References in classic literature ?
"Well, sir, we can't drive over that tree, nor yet get round it; there will be nothing for it, but to go back to the four crossways, and that will be a good six miles before we get round to the wooden bridge again; it will make us late, but the horse is fresh."
Suddenly and softly a living figure glided into view on the bridge. It passed behind the black line of the parapet, in the last long rays of the western light.
I have been pressing my elbows on the arms of my chair, and dreaming that I was standing on the bridge in front of Dorlcote Mill, as it looked one February afternoon many years ago.
The Doctor and all his animals were safe in the Land of the Monkeys and the bridge was pulled across to the other side.
Kutuzov fell back toward Vienna, destroying behind him the bridges over the rivers Inn (at Braunau) and Traun (near Linz).
No one saw the bridge. The train leaped, so to speak, from one bank to the other, and the engineer could not stop it until it had gone five miles beyond the station.
My second officer, Porfirio Johnson, was also often on the bridge. He was a good officer, but a man for whom I had conceived a rather unreasoning aversion almost at the first moment of meeting him, an aversion which was not lessened by the knowledge which I subsequently gained that he looked upon my rapid promotion with jealousy.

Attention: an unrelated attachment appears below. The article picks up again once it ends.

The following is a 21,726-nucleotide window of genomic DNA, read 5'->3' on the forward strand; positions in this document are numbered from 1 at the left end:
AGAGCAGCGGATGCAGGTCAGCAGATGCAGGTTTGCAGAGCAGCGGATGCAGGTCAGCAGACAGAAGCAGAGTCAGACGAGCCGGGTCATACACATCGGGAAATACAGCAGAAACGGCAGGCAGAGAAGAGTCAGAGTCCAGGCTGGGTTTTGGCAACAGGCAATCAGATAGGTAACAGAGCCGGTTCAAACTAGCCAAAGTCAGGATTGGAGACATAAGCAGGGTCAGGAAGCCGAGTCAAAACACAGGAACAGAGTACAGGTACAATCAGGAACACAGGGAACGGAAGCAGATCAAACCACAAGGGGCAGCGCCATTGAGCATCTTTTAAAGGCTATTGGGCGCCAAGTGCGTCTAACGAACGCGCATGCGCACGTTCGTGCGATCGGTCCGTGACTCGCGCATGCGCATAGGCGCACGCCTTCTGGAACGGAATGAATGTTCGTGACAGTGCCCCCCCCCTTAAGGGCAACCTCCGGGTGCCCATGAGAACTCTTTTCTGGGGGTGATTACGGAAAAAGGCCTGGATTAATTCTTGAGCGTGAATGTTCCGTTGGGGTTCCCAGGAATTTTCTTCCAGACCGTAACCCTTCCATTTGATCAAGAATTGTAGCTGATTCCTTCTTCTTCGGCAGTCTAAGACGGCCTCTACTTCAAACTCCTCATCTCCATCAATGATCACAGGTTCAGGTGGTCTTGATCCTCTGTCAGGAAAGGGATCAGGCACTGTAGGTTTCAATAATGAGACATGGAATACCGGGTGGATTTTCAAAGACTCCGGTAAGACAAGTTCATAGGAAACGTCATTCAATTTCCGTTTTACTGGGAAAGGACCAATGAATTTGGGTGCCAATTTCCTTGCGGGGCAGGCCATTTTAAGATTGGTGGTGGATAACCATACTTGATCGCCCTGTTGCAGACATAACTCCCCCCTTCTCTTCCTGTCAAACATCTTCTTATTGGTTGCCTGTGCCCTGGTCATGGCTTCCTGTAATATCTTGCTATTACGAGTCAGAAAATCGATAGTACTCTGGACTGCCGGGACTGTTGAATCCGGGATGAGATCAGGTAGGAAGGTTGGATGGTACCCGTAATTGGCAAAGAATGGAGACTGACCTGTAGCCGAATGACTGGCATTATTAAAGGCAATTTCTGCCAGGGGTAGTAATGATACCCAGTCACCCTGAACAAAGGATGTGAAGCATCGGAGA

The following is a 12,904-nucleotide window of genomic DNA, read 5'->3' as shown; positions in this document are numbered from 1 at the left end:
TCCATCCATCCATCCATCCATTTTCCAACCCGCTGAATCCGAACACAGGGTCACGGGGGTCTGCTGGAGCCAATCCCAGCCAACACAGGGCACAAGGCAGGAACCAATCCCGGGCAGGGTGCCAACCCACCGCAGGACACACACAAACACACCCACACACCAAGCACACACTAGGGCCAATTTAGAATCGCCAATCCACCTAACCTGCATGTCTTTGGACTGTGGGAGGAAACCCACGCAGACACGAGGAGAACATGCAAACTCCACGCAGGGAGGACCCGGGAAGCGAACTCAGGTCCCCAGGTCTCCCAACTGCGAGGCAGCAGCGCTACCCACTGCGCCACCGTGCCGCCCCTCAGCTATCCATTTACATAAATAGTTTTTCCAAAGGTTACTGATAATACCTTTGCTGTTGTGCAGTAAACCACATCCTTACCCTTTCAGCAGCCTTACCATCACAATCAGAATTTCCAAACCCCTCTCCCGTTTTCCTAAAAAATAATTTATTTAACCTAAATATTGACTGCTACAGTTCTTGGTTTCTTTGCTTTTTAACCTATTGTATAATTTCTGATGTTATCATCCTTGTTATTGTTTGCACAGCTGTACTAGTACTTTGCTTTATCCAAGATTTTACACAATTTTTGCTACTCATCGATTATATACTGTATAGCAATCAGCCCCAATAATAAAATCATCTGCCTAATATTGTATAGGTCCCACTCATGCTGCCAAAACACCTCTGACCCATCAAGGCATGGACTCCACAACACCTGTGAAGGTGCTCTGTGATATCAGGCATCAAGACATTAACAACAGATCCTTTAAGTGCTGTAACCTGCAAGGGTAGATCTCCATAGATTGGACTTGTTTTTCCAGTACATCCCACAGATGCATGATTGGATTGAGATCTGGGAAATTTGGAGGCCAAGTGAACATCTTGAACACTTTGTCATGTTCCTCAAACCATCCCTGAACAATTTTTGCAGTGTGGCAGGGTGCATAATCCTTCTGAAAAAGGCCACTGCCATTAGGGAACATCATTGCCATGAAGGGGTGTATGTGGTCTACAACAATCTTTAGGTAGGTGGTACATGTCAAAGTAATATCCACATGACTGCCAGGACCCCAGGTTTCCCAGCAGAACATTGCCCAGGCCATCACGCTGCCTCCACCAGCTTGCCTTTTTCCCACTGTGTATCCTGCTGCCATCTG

The hour had not struck two minutes, when a young lady, accompanied by a grey-haired gentleman, alighted from a hackney-carriage within a short distance of the bridge, and, having dismissed the vehicle, walked straight towards it.
They moved so quickly and their escape was so wholly unexpected that they had almost reached the bridge when one of the Scoodlers looked out of his house and saw them.
On his return he had undertaken the bridge at Moorlock, in Canada, the most important piece of bridge- building going on in the world,--a test, indeed, of how far the latest practice in bridge structure could be carried.
Hardly had this generous officer gone a hundred yards towards Studzianka than General Eble wakened a number of his weary pontoniers, and began the work,--the charitable work of burning the bivouacs set up about the bridge, and forcing the sleepers, thus dislodged, to cross the river.
When Guph stumbled over the rocks in approaching the bridge the creature opened its eyes, from which tiny flames shot in all directions, and after looking at the intruder very wickedly the scarlet alligator closed its eyelids again and lay still.